Compensating Reservoirs. These have been maintained in their usual order during the year. A statement of the amount of water discharged from them, as heretofore made, is not considered important now, since the law suits against the City, connected with these reservoirs and Concord River, have been finally settled.

Rain Gauges. The following is the result of observations made by persons in the employment of the Water Board at Lake Cochituate, in Marlborough, and in Hopkinton ; and by others, who have kindly furnished statements of their observations, and whose names and residences are mentioned.

Monthly Fall of Rain in Inches, in 1854.

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Complaints of Bad Water. Until about the middle of October, nothing unusual in this respect was known. Occasionally, persons living in courts, or other places where the circulation is imperfect, complained that the men employed in “ blowing off” did not get round often enough; while in one instance, at least, the blowing off was considered a nuisance. Towards the latter part of October, complaints of bad water, pronounced by many to have a fishy taste, became very general. The usual remedy for getting rid of fish, when known to be in the pipes, was resorted to. The large “ blow offs” around the City were opened twice ; and the pipes in neighborhoods where the water was most complained of flushed out; but, with one exception (near the foot of Summer Street), the complaints were greater after the flushing than before. This led to an examination of the water at the Lake itself, which was found to possess the precise taste complained of so much in the City. In consequence of this discovery, the attempt to remove the evil in the City by flushing was considered not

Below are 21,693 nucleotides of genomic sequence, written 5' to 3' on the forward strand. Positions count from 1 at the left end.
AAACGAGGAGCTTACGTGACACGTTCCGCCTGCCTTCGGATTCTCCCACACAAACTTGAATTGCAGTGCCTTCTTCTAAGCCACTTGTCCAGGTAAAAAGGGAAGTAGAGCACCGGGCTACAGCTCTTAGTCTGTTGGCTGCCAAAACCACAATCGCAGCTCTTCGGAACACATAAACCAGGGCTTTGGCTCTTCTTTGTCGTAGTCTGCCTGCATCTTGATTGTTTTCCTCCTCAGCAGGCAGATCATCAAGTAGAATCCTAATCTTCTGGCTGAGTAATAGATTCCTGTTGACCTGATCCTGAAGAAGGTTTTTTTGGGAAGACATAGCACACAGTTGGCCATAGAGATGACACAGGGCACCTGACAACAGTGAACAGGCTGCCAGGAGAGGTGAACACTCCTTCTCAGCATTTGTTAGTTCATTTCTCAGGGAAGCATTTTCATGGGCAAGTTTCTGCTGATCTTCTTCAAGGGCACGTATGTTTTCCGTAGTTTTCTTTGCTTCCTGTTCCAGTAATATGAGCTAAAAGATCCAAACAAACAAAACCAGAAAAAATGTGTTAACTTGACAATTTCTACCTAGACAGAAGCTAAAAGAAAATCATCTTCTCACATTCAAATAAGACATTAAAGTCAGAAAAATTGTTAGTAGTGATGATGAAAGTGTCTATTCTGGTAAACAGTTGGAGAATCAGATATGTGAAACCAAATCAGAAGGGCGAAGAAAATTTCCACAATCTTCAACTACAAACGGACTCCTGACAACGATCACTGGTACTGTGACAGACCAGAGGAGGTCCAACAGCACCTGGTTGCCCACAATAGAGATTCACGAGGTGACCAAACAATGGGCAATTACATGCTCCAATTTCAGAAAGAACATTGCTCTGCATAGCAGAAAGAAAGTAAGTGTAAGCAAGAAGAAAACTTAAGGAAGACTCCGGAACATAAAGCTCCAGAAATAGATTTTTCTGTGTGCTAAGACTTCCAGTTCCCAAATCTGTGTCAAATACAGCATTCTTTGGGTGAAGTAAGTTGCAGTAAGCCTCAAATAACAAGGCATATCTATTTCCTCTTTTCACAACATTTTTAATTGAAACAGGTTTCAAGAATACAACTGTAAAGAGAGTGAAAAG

only useless, but pernicious. It is a remarkable fact that, as a general thing, where there is the poorest circulation, the water, for two or three months past, has had the best taste. Take, for instance, the end of the pipe on the mill dam, and the one at the foot of Marion Street.

The cause of this unexpected and disagreeable change in the taste of the water, and its probable duration, are yet unexplained to the satisfaction of most persons. The analyses and the observations of Dr. Jackson and Prof. Horsford render any speculations here useless. As a practical illustration of the difficulties attending the solution of this question, four specimens, drawn yesterday from the three divisions of the Lake, and from Dug Pond, are presented. They show a most unexpected similarity of taste between the water of the northern division of the Lake, and that of Dug Pond; and also a similarity between the water of the middle division of the Lake and that of the southern, which is much pleasanter than the water of the northern division, or that of Dug Pond. The specimen from Dug Pond, as will be seen marked on the bottle, was taken from a depth of about 25 feet below the surface. The water at the surface of this pond was perfectly free from any unpleasant taste at the time the specimen presented was pumped up.

Mr. Carpenter, the Superintendent of the Albany City Water Works, has kindly consented that any part, or the whole of the accompanying letters relative to a similar bad taste in the water of that City in 1853, may be published.

Surveys and Plans. No surveys of importance have been made during the year.

The plans showing the distributing pipes in the City are to be revised in a few days, so as to show all the pipes laid to the close of 1854, together with the changes and improvements made in streets, wharves &c., during the last three years.